“Consumers who have specific health needs may also be impacted by the proposed policy. In the individual and small group markets, depending on the selection made by the state in which the consumer lives, consumers with less comprehensive plans may no longer have coverage for certain services. In other states, again depending on state choices, consumers may gain coverage for some services.”

CMS is proposing to allow states to relax the 80% MLR requirement for individual-market plans. States would be allowed to lower the 80% standard if they can demonstrate a lower MLR could help stabilize their individual insurance market.

Premium Rate Review
The Affordable Care Act (ACA) requires that insurers planning to increase premiums by 10% or more submit their rates to regulators for review. CMS has proposed to increase the rate-review threshold to 15% “in recognition of significant rate increases in the past number of years.”

While the agency views the proposed rule as a mechanism to stabilize the ACA exchanges, it also paradoxically represents the Administration’s latest effort to weaken the ACA. In fact, portions may be illegal. Nicholas Bagley wrote a thoughtful blog post on Monday analyzing the proposed rule’s reconfiguration of the states’ ability to choose an EHB benchmark plan and believes it is not legal because the proposal expands the definition of a “typical plan” enough that outlier plans offering far “stingier” benefits would be considered “typical” and, therefore, permissible to be considered EHB benchmark plans for any state in the country.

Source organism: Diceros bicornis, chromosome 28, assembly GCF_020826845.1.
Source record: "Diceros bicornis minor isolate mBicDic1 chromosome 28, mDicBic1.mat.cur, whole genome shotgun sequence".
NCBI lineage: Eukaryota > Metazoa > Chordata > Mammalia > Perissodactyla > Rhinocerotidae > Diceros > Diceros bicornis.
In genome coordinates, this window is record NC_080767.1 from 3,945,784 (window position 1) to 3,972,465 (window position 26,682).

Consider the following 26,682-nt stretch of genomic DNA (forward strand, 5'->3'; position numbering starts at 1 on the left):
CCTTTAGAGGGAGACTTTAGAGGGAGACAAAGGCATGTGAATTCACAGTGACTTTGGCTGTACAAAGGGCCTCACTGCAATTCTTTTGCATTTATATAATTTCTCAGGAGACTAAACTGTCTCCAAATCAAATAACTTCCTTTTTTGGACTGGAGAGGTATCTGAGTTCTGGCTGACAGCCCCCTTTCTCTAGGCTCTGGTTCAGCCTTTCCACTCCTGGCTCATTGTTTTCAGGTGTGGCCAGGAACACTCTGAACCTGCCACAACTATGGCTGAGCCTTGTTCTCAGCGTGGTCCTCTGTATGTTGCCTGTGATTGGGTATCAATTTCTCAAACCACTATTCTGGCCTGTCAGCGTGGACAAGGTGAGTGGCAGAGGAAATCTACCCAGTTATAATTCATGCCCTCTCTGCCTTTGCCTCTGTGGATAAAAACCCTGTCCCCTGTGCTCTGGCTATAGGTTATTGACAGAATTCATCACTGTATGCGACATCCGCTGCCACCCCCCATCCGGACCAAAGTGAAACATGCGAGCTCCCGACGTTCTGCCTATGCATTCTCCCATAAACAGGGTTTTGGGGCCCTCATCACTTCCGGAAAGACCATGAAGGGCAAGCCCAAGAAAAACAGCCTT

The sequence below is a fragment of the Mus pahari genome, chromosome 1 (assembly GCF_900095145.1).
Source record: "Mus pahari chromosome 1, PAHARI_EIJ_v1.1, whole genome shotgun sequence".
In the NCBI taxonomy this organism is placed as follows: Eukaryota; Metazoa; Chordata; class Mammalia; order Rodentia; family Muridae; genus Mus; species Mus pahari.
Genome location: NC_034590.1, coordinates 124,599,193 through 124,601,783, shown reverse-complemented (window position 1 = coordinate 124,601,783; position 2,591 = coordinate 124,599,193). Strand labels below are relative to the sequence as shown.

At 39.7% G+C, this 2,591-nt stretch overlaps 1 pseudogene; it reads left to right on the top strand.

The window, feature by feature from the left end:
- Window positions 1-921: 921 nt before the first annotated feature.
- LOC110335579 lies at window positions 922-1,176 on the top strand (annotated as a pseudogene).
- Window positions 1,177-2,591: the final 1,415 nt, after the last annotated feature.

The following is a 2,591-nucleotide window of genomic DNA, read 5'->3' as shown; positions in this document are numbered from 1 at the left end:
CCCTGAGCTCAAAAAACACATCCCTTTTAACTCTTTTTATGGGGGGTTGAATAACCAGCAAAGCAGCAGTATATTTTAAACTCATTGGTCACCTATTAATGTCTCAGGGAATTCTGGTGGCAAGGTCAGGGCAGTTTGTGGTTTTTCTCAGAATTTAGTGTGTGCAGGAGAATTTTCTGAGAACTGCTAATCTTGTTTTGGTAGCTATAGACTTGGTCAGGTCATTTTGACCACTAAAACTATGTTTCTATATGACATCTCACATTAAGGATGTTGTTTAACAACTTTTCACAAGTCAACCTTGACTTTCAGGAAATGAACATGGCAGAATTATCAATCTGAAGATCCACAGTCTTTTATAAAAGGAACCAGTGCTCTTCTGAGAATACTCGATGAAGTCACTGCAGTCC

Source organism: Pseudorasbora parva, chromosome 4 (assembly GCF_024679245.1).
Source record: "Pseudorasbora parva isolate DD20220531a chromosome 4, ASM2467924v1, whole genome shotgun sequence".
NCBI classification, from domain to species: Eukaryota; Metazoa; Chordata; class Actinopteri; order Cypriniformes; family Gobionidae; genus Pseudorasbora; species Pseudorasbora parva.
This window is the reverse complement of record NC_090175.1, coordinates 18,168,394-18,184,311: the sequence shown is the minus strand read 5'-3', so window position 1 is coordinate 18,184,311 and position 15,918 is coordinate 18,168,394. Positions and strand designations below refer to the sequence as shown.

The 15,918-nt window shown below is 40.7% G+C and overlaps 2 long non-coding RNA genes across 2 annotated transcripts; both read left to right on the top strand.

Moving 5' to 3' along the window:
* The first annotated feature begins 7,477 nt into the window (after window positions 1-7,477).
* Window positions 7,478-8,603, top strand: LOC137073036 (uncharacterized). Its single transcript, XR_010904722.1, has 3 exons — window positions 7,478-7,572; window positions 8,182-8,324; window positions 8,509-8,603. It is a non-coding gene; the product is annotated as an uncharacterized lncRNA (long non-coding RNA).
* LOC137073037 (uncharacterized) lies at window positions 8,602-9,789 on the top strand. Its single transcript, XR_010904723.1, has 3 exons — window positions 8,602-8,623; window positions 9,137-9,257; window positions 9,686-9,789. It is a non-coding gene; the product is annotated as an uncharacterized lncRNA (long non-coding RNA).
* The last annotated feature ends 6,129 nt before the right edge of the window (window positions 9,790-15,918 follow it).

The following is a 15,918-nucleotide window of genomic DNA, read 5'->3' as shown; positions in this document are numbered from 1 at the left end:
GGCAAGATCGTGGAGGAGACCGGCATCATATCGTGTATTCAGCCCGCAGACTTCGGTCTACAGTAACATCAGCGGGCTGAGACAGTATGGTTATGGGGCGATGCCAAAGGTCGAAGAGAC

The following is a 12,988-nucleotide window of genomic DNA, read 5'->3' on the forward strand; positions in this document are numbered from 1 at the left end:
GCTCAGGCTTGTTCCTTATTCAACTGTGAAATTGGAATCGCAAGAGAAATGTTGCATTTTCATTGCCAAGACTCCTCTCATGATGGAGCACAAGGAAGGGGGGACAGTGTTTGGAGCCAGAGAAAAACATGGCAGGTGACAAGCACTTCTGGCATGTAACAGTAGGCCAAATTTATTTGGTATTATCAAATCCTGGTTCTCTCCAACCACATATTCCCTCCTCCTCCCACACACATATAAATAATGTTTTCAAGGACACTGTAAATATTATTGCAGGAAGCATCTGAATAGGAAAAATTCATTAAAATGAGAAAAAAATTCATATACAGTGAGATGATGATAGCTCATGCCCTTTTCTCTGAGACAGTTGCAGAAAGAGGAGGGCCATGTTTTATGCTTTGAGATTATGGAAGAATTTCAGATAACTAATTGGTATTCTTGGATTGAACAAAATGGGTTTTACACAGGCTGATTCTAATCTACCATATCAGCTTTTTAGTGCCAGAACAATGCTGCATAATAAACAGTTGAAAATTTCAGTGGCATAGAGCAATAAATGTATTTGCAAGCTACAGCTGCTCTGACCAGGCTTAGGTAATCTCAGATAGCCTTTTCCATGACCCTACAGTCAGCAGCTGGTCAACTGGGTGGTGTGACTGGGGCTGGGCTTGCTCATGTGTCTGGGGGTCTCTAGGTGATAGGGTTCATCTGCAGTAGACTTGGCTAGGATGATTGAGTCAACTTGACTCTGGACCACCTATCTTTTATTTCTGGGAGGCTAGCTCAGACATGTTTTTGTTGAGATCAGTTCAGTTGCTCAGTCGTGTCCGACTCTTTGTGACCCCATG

CMS is accepting comments on the 365-page proposed rule until November 27. The changes would take effect in 2019


(Not) Out of the Woods: The Nation Officially in Crisis—But Now What?


On the heels of President Trump’s announcement last week declaring the opioid epidemic a public health emergency, the Commission on Combating the Opioid Epidemic and Drug Addiction submitted its final report on Thursday. The commission, chaired by New Jersey Governor Chris Christie, was established via executive order this past March in response to the opioid epidemic plaguing the country. In an attempt to address the crisis, the 131-page report provided numerous recommendations aimed at enhancing prevention, education, funding, and access to treatment.

One recommendation for immediate action was to grant waiver approvals for all 50 states to eliminate treatment barriers for patients in the Medicaid program. The report asserts that this will immediately grant access to treatment for thousands of Americans in existing facilities across the nation.

CMS also announced a new policy on Wednesday to allow states to design demonstration projects to combat the opioid crisis through enhancing access to treatment. Another recommendation aimed at increasing access to treatment for opioid-use disorder was to establish and fund a federal incentive to enhance access to medication-assisted treatment (MAT). The recommendation suggested partnering with the National Institutes of Health (NIH) and the pharmaceutical industry to facilitate testing and developing new MAT treatments.